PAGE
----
Mt. Shasta Ski Park Unleashes New Terrain for the North State Skiers and Riders…
Aa temperatures drop to below freezing in Northern California, the resort located at the base of the fifth-highest volcanic peak in the state is getting buried in fresh, white snow. This is precisely what skiers and snowboarders are looking forward to, especially since Mt. Shasta Ski Park has an exciting announcement to match what Mother Nature has to offer – welcoming the addition of the new Gray Butte chairlift this season.
For more than 20 years, local skiers and snowboarders have talked about how cool it would be to ride the terrain off the 8,108-foot peak next to the existing ski resort. From the top of the Coyote Butte lift, skiers and boarders gaze toward the pine tree-speckled peak and plot out the lines they would take down. This season, those dreams will come true.
“Robin Merloe owns the resort now, and it was her late husband Ray’s dream to see this come to fruition. This has been in the works for a super long time; we were looking at concepts going back to the 1990s and then started the approval process two years ago,” says Mt. Shasta Ski Park Marketing Director Grace Hornbeak.
The Merloes had been in the Mt. Shasta area for a long time and took over the ski resort in 2016. Whenever they sent out surveys or sought community feedback, carving out runs on Gray Butte was always at the top of the list.
“It was always Ray’s dream to do this, so it was Robin’s primary goal when she took over the resort,” Hornbeak explains. “We’re a community of skiers and riders who all wanted to see this happen, and build it out responsibly to the environment,” she adds.
Therefore, keeping land sustainability and preservation in mind, they started the permitting process for approval from the Siskiyou County Board of Supervisors. In the last two years, its staff worked up timber plans, planned out the runs and hosted public meetings to ensure community involvement. The board granted Mt. Shasta Ski Park its expansion in early 2022, and the Ski Park spent the summer building out the trails.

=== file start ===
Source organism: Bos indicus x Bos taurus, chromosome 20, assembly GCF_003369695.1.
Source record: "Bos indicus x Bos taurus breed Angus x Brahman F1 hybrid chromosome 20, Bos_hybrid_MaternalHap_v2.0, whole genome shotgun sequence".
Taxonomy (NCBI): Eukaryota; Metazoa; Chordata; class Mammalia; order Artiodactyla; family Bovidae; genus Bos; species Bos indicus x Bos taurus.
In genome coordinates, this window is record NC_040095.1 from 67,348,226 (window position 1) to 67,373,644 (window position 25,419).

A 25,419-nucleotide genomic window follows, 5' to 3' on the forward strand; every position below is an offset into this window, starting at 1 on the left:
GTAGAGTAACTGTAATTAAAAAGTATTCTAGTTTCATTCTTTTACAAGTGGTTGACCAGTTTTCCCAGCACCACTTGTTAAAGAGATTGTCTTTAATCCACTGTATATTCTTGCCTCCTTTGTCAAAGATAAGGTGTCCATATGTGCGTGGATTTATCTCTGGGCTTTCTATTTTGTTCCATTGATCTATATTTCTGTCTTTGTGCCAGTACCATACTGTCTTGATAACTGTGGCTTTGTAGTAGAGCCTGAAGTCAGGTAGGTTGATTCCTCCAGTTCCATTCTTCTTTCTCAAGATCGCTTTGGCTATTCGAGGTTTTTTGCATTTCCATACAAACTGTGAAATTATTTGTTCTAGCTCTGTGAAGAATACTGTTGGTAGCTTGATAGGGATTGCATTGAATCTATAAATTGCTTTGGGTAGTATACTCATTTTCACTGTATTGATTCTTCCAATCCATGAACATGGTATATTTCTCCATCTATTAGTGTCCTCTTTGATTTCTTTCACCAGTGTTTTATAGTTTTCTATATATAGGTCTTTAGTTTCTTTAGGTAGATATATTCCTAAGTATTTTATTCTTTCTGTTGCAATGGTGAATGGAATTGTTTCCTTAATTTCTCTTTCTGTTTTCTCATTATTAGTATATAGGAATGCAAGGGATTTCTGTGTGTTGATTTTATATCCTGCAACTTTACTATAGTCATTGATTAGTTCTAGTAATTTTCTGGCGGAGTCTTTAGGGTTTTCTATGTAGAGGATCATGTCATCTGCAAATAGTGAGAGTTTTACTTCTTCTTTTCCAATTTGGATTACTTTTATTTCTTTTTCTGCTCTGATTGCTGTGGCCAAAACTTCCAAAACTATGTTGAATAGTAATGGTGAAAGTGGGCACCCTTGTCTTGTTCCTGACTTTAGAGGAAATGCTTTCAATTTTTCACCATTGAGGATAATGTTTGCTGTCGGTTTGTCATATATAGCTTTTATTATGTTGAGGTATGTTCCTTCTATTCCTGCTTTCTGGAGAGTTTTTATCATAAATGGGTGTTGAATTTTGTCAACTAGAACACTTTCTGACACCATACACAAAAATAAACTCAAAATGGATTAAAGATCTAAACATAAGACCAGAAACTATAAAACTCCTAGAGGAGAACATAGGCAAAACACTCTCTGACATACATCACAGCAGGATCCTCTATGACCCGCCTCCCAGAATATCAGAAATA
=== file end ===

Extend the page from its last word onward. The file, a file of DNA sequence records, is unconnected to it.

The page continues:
Its crew – hired locally and from the Doppelmayr Transport Technology company – immediately started clearing runs and officially broke ground in early July.
While Gray Butte is on private land owned by the Merloes (located behind the existing Coyote and Douglas peaks), the resort does work closely with the U.S. Forest Service. A cat track between the Coyote and Gray Butte lifts connect the main ski area’s North Saddle.
Out at the bottom of Gray Butte, there’s also a little warming hut where people can sit inside for a second to get out of the elements. “It’s a cool little spot at the bottom; it’s nice to bring a Thermos and sit inside and warm up,” Hornbeak says.
It is a 12- to 14-minute skate or walk from there to the main ski area via a cat track from the North Saddle, but access to the intermediate, advanced and expert runs make it well worth it.
The new Gray Butte four-seater fixed grip quad takes skiers and riders to an area unleashing 450 acres of new terrain of backcountry access and lift-provided runs with names like Robin’s Nest, Blackbird, Ray’s Run and Mt. Shasta’s very first double black diamond called Richard’s Way, named after longtime Mt. Shasta employee and project manager Richard Coots.
Gray Butte’s addition also makes it easier to get to the ski area’s Backcountry Cabin, a rustic home made from wood milled onsite and complete with a kitchen, bunk beds and wood-burning stove.
“We’vehadthosebackcountrycabinsforacoupleofyears now; they used to be where the top terminal of Gray Butte is now. The construction crew literally just picked them up and moved them into the new area,” Hornbeak says.
The Ski Park’s Backcountry Cabin program will continue to offer guided mountain tours and reservations, as well.
“I’m most excited for Richard’s Way and the access to the 250 more acres of backcountry terrain,” she adds. “As an avid skier myself, this is going to be fun.”•
Mt. Shasta Ski Park • www.skipark.com